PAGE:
Sunday, June 1, 2008

Passing The Torch

I didn’t anticipate writing a post today. I have what looks like 1st degree burns, probably is 2nd degree burns, and feels like 3rd degree burns. Yes, it was “mow the yard day” in Byram. No more shirtless mowing for me.

My wife knew that when I was finished with the yard I was going to be watching Griffey and Manny try to hit their way further into the history books. Unfortunately, Boston’s game against the Orioles isn’t televised here today. So, I’ve opted for the Braves - Reds match up.

I started watching around the third inning. Griffey had just hit the 599th home run of his career and I missed it. I’ve watched him drop countless fly balls at the wall in center all year long and I’ve been pulling for him to get it together. Mind you, I’ve never been a true Jr. fan. However, I’m a fan of anyone reaching milestones such as this.

As usual, I fell asleep before the 7th inning stretch. My wife woke me in the 8th inning when she and my son returned from a birthday party for our neighbor’s kid. I sat up on the couch and saw that Lori was on her computer. After a few minutes she gave me a run-down of everything I missed from the game while I was asleep. What a wonderful wife!

After getting a bearing for where the game was I realized that I wouldn’t be seeing Griffey hit the elusive 600 in today’s game. He more than likely wouldn’t get another at bat. And then, lo and behold, the tides turn and Rafael Soriano blows the lead by allowing Ryan Freel to score from third. I don’t know, maybe I’ve been out of the game too long but doesn’t common sense and logic say that this shouldn’t have been your decision based on the scenario?

You’re up by one run in the bottom of the 9th. 1 out, man on 1st, man on 3rd, and the batter hits a routine grounder. The pitcher fields the ball, hesitates for the runner on 3rd, and then opts for the easy out at 1st. The runner on 3rd waits for the pitcher to commit to 1st and then takes off for home. He is safe by 8 inches.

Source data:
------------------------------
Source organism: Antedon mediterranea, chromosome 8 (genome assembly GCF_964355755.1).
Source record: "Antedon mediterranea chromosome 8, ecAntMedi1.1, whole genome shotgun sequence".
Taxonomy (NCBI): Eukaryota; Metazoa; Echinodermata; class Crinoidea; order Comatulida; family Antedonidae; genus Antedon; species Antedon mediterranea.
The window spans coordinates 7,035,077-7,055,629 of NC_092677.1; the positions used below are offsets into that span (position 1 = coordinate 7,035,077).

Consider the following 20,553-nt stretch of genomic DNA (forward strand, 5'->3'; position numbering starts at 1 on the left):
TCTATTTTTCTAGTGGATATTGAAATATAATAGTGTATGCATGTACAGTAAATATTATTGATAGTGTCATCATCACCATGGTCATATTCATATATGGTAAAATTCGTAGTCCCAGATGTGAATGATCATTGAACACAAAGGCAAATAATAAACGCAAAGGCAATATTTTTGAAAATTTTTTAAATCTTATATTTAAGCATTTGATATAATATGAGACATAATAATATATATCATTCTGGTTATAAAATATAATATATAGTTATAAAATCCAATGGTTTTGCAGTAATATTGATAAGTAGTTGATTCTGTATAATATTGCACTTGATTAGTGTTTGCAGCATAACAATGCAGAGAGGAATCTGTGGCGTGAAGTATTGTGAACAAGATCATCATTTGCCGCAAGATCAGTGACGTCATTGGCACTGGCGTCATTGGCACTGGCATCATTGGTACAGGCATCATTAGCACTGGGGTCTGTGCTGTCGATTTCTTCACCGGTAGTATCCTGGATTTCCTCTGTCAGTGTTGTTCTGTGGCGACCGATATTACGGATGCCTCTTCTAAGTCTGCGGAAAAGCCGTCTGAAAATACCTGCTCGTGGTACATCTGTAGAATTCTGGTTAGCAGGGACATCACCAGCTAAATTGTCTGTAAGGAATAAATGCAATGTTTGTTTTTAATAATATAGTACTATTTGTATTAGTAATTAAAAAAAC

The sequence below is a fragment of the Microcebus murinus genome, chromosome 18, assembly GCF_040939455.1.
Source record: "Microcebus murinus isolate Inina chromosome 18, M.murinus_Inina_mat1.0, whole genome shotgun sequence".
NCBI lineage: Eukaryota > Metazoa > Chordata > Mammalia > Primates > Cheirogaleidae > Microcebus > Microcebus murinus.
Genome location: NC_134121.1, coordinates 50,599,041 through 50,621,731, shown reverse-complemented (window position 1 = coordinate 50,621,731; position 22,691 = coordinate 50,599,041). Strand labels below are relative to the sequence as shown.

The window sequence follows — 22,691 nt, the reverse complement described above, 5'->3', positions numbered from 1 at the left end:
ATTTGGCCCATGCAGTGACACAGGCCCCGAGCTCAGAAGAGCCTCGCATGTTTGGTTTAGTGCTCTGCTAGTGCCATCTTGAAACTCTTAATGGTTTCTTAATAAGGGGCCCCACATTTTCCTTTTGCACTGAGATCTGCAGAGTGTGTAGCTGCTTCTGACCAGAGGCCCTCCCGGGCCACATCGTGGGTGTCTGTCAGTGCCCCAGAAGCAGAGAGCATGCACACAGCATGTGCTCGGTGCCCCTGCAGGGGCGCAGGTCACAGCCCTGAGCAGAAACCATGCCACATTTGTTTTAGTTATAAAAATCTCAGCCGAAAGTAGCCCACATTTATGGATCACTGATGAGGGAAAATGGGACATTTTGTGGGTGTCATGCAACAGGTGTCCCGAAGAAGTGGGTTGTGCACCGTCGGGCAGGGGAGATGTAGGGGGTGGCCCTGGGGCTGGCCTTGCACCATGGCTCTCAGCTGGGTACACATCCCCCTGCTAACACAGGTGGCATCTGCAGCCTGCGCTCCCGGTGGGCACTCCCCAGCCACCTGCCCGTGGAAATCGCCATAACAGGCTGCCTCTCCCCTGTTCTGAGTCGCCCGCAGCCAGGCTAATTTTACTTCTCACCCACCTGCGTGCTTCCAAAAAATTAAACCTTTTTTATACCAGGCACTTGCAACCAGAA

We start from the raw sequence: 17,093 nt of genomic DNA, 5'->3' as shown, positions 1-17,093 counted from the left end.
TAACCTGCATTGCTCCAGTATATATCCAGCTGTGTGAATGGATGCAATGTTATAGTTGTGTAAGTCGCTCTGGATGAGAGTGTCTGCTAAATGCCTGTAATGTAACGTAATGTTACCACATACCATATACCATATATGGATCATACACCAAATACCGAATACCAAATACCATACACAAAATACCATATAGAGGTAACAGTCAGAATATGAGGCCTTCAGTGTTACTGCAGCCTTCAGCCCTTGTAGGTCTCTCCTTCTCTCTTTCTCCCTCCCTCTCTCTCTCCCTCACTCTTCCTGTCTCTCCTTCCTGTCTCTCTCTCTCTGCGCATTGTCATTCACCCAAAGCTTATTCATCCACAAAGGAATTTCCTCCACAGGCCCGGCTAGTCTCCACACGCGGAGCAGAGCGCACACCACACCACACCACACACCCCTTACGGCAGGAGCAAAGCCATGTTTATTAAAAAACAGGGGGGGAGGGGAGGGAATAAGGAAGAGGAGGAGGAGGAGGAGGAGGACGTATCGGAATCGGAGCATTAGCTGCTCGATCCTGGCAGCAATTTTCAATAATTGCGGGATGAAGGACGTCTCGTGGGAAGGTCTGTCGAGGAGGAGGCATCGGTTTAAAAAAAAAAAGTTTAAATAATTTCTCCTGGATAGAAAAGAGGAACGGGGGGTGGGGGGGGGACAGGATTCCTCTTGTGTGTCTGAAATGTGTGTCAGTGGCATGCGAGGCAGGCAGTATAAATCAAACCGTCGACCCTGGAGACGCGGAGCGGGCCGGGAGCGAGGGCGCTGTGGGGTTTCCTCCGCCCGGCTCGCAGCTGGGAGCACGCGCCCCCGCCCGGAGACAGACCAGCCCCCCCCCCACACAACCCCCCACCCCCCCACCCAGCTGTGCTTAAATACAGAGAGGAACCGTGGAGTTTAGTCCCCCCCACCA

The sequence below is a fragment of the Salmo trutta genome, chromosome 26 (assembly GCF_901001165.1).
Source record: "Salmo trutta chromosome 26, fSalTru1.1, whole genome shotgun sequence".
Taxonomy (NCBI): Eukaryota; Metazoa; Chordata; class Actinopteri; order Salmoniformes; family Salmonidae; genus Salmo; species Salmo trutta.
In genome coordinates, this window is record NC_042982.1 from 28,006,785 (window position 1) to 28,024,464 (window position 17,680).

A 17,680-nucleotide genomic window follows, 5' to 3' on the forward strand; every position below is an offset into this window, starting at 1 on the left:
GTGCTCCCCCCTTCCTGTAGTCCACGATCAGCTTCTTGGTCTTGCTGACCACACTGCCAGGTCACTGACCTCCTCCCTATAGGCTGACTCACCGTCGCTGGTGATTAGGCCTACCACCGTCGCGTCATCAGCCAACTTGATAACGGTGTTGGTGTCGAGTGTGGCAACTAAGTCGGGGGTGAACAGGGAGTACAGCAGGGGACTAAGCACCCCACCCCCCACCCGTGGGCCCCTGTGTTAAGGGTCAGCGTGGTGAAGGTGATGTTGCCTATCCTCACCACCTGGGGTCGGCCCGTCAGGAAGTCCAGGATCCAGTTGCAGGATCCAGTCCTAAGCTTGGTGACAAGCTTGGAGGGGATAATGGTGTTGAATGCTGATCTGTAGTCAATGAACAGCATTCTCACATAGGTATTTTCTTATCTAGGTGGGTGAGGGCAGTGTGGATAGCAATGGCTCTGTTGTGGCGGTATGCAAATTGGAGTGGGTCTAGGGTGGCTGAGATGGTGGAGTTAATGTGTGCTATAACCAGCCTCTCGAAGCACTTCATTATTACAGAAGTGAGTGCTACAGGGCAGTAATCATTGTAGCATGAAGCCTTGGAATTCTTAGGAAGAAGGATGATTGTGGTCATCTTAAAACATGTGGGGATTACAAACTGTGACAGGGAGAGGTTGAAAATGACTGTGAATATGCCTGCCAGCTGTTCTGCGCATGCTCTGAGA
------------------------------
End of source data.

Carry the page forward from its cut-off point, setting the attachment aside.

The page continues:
Hold the friggin’ runner at 3rd. Hope that the next batter grounds into a double play. I don’t know, I just can’t see giving up the tying run to get the second out of the inning in that scenario. Anyways, I digress, back to the topic.

I started to get a little excited when I saw the batting order for bottom of the 10th. It would be Hairston, Bruce, and then Griffey. I sat up and began to watch intently again. Hairston went down looking on a great pitch from Manny Acosta. Jay Bruce steps into the batter’s box.

The count reaches 2-1. Acosta let’s fly the next pitch. Before the bat hit the ball there was a feeling of greatness. Watching Bruce’s stance you knew that in that split second if he connects, it’s gone. It was that good of a swing. Effortless, graceful, frustrating. Game Over.

I watched the young upstart round the bases grinning wildly, ecstatic to have won the game by hitting his first ever major league home run. The announcers couldn’t quit relaying the impact this young man is having on the game of Baseball and Cincy’s chances for a Fall appearance. I was simply ticked off.

I then had an epiphany. I was no longer upset that I didn’t get to witness the inevitable entry of Griffey as the 6th member of the 600 homer club. I realized that I had just watched a great young future star hit the first home run of his career. I may have just witnessed history in the making today.

One day, Jay Bruce will probably be traded somewhere. I like to think that, based on his impressive display in the Bigs so far, he will one day reach milestones of his own. Maybe when I’m 45 he’ll be winding down a long and illustrious career, preferably with the Indians. Maybe he’ll be up to bat after some hot new rookie. Maybe he’ll have to put his helmet and bat back in the dugout and wait his turn. Maybe history will repeat itself. Maybe it will be my kid making him wait after he smacks his first MLB home run.

I did notice that as the screen displayed the final scores that the camera panned across various images of the players from both sides, the fans, and the field. I watched as Ken Griffey, Jr. began to take his batting gloves and helmet off, he then took his bat and headed back to the dugout. There were no pats on the back for Griffey. Yet, he never once stopped smiling.

I can imagine the thoughts in his mind. I can imagine that it brought back various memories from his days in Seattle in the early 90’s. I like to think that Griffey was, to some extent, reflecting back on a long and fruitful career. I’m pretty sure he was thinking to himself, “Great job, Bruce!”

But more than anything, Griffey was smiling because he knows his day will soon come. Gone are the days that “The Kid” has to worry about constantly having to hit the next home run. He only has to focus on hitting one more.

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